Looking ahead Many of our students so enjoy A Level Politics that they read politics or international relations at university. Yet the skills developed on A Level Politics, like communication, debate and research, are helpful on many different degree programmes. Future careers can include work in politics, as well as in law, journalism, the caring profession, teaching, and a range of management and business areas.
Entry requirements GCSE Grade 6 in an essay-based subject.
Psychology Qualification: A Level Exam Board: AQA Specification Code: 7182
A-Level Psychology is the perfect choice if you are interested in investigating, understanding and explaining human behaviour from a scientific perspective. It develops your understanding of key theoretical concepts and approaches, plus your appreciation for the methods that psychologists use when conducting research. You study a range of topics, learning how to evaluate conflicting theories and how to apply this knowledge. A Level Psychology ensures you develop an inquiring mind, plus the ability to use scientific research to support and challenge claims about why people behave as they do. These skills and abilities are much valued by universities and future employers.
What you study in Year 12
• • • • • •
You are assessed by three examinations taken at the end of Year 13.
Approaches in psychology Biopsychology Memory Research methods Social influence Attachment
What you study in Year 13 • • • • • •
Psychopathology Schizophrenia Issues and debate Research methods Gender Forensic psychology
Entry requirements GCSE Grade 6 in English Literature and 66 in Combined Science or at least 6 in one part of Triple Science.
Looking ahead A Level Psychology is a respected academic subject that combines well with other courses, including the arts and sciences. It is a good option for progression to university and useful in any career where an insight, interaction or understanding of human behaviour and development is beneficial. People with skills in psychology are sought after in fields such as business, management, teaching, research, social work, and in careers within medicine and healthcare.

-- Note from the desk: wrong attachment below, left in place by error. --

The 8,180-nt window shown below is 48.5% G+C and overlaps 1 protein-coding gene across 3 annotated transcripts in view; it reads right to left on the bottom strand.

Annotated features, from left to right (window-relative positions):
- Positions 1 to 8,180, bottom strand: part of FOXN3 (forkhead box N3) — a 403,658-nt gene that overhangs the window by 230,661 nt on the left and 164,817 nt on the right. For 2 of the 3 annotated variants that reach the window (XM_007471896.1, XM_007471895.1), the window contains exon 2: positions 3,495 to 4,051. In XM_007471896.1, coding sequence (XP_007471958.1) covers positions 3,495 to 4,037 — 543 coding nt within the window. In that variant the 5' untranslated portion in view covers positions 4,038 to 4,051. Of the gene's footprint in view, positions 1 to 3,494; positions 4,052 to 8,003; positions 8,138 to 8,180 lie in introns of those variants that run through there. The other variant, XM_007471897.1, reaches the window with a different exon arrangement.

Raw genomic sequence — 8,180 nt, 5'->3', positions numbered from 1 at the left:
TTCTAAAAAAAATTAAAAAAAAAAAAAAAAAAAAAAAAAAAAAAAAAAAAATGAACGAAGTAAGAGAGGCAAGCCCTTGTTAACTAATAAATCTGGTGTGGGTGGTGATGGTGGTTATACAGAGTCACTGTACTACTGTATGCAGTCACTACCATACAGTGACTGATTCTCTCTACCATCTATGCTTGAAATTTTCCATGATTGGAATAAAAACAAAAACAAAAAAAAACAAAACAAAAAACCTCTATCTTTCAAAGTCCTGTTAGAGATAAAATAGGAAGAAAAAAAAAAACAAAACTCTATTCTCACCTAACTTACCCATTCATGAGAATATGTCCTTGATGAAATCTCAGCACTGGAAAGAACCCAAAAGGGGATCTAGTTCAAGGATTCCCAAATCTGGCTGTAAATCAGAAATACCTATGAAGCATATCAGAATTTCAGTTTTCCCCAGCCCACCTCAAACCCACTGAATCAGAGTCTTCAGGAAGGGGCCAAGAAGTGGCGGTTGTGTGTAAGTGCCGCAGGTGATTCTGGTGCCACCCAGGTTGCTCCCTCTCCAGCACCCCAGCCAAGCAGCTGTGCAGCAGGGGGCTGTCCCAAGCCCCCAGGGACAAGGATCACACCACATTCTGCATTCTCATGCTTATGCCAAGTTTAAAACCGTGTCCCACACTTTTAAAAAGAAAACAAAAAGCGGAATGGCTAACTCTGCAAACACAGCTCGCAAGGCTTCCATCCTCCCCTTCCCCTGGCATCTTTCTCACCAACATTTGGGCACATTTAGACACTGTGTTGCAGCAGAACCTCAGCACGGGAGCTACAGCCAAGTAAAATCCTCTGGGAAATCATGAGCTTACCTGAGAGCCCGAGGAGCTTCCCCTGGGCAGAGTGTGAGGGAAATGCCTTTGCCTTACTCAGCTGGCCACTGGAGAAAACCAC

Sociology Qualification: A Level Exam Board: AQA Specification Code: 7192
A Level Sociology lets you study society, as you examine social behaviour from a variety of different perspectives. You develop knowledge and understanding of the essential sociological theories and methods, plus excellent research skills, that are highly valued by universities and employers. A Level Sociology helps you think about society in a new and critical light, questioning the status quo and developing a sophisticated understanding of the real-life issues that affect our society today.
What you study in Year 12
• Education • Families and households • Research methods
A Level Sociology complements a wide range of other subjects. It can provide an excellent starting point for any social science degree (eg economics, psychology, politics or criminology) but is also useful for the humanities, the arts and law, since you develop important transferable skills in research, analysis and the evaluation of social issues.
What you study in Year 13 • Crime and deviance • Beliefs in society • Sociological theory